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She was poor and humble, but what about her bronze-colored face, the look in her eyes, and her lovely slender body? All these were qualities which far outweighed mere class differences. What was the point of being proud. He quite frankly desired that pretty face, that body of sensuality and those beautiful buttocks which were able to excite even a pious old man. She was, in fact, more precious than all the merchandise from India.

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Two shops, however, Uncle Kamil's, the sweets seller to the right of the alley entrance and the barber's shop on the left, remain open until shortly after sunset. It is Uncle Kamil's habit, even his right, to place a chair on the threshold of his shop and drop off to sleep with a fly-whisk resting in his lap. He will remain there until customers either call out to him or Abbas the barber teasingly wakes him. He is a hulk of a man, his cloak revealing legs like tree trunks and his behind large and rounded like the dome of a mosque, its central portion resting on the chair and the remainder spilling over the sides. He has a belly like a barrel, great projecting breasts, and he seems scarcely to have any neck at all. Between his shoulders lies his rounded face, so puffed and blood-flecked that his breathing makes its furrows disappear. Consequently, scarcely a single line can be seen on the surface and he seems to have neither nose nor eyes. His head topping all this is small, bald and no different in color from his pale yet florid skin. He is always panting and out of breath, as if he has just run a race, and he can scarcely complete the sale of a sweet before he is overcome by a desire for sleep. People are always telling him he will die suddenly because of the masses of fat pressing round his heart. He always agrees with them. But how will death harm him when his life is merely a prolonged sleep?
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A look of bewilderment and suspicion came into Hamida's eyes. He smiled and went on: "My darling Titi. . . relax . . . you'll know everything in good time. Do you realize that tomorrow you will be a lady of dazzling beauty and fame? This house will perform that miracle. Did you think the heavens would rain down gold and diamonds? Oh no; they rain only bombs! Now get ready to meet the dressmaker. Excuse me, I just remembered something important. I must take you to our school. I am a headmaster, my darling, not a pimp as you called me yesterday. Wear this robe and put on these slippers."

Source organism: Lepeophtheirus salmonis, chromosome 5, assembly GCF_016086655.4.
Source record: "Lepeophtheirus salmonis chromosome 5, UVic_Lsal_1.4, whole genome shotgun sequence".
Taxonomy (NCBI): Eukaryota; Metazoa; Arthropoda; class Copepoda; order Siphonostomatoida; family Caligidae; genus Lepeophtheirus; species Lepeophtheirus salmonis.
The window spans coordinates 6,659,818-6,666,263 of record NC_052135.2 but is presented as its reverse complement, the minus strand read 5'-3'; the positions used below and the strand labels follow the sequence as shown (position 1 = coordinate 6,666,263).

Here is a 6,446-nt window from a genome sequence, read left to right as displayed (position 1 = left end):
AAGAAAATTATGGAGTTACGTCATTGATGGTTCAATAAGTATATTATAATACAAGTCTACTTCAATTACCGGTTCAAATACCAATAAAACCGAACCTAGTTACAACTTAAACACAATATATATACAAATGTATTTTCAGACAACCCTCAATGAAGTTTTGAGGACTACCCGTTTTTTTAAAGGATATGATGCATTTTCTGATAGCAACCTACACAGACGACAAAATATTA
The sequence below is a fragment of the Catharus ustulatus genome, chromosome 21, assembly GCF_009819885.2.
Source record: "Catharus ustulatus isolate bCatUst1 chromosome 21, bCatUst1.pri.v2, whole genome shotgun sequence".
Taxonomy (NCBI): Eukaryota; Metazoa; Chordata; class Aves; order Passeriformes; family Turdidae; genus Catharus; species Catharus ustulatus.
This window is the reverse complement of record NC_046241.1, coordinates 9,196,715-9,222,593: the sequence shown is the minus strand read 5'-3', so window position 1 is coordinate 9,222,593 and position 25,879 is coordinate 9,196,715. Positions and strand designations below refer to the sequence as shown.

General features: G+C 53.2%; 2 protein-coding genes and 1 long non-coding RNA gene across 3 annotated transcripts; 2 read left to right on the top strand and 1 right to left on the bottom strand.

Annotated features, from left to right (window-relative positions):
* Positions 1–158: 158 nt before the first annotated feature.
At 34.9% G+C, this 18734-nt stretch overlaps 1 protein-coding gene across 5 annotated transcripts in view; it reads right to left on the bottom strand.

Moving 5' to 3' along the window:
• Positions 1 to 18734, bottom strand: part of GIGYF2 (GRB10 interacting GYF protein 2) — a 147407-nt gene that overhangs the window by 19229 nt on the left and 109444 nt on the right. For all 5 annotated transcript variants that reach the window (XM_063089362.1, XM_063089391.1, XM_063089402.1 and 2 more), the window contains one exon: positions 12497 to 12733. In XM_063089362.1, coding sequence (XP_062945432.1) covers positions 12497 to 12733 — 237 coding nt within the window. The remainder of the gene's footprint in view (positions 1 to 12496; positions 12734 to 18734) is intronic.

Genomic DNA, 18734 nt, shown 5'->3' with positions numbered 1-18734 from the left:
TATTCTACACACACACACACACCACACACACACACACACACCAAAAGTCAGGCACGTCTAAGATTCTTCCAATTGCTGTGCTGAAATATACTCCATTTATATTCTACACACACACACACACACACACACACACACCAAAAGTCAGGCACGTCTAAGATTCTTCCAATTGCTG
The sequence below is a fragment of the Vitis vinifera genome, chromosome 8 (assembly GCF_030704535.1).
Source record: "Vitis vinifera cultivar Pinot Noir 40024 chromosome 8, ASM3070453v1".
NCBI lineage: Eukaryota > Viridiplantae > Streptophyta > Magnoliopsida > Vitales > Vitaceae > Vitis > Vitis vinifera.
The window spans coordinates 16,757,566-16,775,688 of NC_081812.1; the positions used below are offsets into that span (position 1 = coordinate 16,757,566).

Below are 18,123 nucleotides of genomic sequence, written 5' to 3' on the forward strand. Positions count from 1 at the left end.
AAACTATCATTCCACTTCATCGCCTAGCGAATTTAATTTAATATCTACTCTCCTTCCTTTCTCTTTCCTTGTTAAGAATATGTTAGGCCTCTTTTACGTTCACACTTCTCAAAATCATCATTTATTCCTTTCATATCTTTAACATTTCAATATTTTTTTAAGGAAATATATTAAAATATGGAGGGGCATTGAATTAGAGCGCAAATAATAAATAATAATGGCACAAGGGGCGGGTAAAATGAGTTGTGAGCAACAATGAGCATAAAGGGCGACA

He went to the dressing table and returned with a sparkling crystal bottle with a metal rim from which extended a red rubber tube. He pointed it at her and squeezed the bulb, spraying a heady perfume around her face. At first she trembled, then she inhaled deeply and relaxed, startled yet enjoying the sensation. He put the robe gently around her and brought her slippers to put on. Then he led her into the outer hall. They walked together to the first door on the right as he whispered, "Try not to look shy or nervous. I know you're a brave girl and not afraid of anything." His warning brought her to her senses; she stared hard at him, then gave a shrug of indifference.

"This is the first class in the school," he continued, "the department of Oriental dancing."